The format of the course is a combination of lectures and individual student work. The first eleven lectures will present core concepts, methods, and empirical results. Lecture number 12, 13 and 14 will consist of student presentations applying and critically reflecting on the learning of the lectures.

Student participation in all lectures will be expected and encouraged. An active discussion in class is essential for effective learning.

In case of a pandemic like Corona the teaching in this course may be changed to be taught either fully or partly online. For further information, see the course room on Absalon.

The course will be based on a book, lecture slides, research papers, policy documents and survey articles. A detailed syllabus with required readings will be provided in Absalon the beginning of the course.


The following books and articles give an overview of the type of literature that will be used in class:

  • Main Book: Field Experiments Design, Analysis, and Interpretation by Alan Gerber and Don Green, ISBN: 978-0-393-97995-4
  • Harrison, Glenn and John A. List. 2004. "Field Experiments." Journal of Economic Literature, XLII: 1013-1059.
  • Athey, Susan, and Guido W. Imbens. "The econometrics of randomized experiments." Handbook of economic field experiments. Vol. 1. North-Holland, 2017. 73-140.
  • Banerjee, Abhijit, Rukmini Banerji, James Berry, Esther Duflo, Harini Kannan, Shobhini Mukerji, Marc Shotland, and Michael Walton. 2017. "From Proof of Concept to Scalable Policies: Challenges and Solutions, with an Application." Journal of Economic Perspectives, 31 (4): 73-102.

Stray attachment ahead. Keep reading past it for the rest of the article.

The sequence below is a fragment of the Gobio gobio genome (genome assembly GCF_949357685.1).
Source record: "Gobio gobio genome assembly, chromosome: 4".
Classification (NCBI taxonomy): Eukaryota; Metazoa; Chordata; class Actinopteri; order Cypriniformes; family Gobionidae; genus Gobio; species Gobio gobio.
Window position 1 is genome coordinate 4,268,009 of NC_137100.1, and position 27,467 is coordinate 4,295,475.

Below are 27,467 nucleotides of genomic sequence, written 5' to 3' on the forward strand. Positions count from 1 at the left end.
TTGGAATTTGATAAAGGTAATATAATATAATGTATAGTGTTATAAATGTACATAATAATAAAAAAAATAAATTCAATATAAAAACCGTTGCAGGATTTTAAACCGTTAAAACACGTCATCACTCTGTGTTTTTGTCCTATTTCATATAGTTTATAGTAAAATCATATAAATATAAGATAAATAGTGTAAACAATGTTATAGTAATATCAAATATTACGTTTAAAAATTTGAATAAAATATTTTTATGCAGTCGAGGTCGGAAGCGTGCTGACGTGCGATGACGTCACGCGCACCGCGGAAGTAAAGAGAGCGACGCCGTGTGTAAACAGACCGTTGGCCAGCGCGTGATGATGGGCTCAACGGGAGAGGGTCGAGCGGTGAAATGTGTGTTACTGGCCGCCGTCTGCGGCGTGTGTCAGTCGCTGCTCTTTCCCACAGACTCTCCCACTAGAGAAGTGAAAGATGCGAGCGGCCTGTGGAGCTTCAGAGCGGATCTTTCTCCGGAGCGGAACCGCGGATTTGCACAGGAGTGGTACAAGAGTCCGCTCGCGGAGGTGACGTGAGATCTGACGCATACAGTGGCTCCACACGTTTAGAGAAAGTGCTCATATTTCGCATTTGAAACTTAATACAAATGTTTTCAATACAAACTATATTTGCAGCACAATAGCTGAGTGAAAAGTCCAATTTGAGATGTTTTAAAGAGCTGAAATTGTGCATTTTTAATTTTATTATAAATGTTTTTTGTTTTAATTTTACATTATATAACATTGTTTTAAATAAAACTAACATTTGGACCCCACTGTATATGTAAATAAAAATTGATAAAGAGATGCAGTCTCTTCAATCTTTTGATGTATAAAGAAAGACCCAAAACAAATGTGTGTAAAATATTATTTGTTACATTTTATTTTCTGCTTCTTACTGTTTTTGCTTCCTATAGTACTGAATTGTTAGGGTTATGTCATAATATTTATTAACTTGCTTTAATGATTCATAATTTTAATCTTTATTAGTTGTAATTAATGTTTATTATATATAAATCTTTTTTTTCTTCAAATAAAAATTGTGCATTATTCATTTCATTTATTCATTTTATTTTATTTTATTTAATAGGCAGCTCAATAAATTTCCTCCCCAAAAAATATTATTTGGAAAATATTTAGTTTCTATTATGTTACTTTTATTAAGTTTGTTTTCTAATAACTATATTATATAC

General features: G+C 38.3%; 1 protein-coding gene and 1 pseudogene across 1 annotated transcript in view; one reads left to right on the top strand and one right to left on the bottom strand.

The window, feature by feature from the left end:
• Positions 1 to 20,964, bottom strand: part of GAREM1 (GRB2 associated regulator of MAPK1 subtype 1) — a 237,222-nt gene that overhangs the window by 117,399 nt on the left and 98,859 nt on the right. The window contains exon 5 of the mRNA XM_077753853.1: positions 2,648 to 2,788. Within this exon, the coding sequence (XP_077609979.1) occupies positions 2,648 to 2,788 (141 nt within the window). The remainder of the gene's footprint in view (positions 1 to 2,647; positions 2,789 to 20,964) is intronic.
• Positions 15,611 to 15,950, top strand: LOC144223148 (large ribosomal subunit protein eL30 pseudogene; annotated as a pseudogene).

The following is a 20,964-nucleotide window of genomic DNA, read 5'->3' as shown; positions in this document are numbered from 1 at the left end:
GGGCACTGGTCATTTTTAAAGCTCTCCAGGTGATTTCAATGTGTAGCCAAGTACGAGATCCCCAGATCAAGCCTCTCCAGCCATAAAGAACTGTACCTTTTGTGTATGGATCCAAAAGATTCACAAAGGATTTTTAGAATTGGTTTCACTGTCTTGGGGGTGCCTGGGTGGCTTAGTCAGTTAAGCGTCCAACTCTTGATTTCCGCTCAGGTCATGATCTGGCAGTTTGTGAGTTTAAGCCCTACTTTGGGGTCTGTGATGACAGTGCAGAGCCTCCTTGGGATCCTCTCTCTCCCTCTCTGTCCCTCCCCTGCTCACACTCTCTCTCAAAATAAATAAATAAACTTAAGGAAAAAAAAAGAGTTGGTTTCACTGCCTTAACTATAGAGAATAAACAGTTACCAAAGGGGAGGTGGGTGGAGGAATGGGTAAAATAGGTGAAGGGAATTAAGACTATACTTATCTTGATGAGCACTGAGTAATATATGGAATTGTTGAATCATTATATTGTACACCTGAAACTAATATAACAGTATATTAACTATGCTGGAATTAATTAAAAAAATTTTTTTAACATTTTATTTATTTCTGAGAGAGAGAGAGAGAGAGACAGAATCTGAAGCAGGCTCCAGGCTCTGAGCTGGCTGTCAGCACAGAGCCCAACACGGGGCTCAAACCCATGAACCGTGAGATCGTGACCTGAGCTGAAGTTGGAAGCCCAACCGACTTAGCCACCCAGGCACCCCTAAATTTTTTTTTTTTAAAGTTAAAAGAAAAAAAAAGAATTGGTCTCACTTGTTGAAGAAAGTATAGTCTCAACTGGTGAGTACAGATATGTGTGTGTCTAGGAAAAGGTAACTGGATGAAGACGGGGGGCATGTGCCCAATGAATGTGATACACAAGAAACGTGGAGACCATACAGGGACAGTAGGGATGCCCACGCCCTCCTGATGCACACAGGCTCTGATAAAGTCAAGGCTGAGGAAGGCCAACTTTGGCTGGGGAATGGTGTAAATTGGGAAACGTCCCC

• Card, David, Stefano Della Vigna & Ulrike Malmendier. 2011. The Role of Theory in Experiments. Journal of Economic Perspectives 25(3): 39–62.
  • List, John A., Sally Sadoff & Mathis Wagner (2011). So You Want to Run an Experiment, Now What? Some Simple Rules of Thumb for Optimal Experimental Design. Experimental Economics 14: 439–457.
  • Pomeranz, D. (2011). Impact Evaluation Methods: A Brief Introduction to Randomized Evaluations in Comparison with Other Methods.
  • Hauser, Oliver P., Elizabeth Linos, and Todd Rogers. "Innovation with field experiments: Studying organizational behaviors in actual organizations." Research in Organizational Behavior 37 (2017): 185-198.

It is recommended to have followed the course "Applied Econometric Policy Evaluation" at the study of Economics, University of Copenhagen, or equivalent before or at the same time as the course.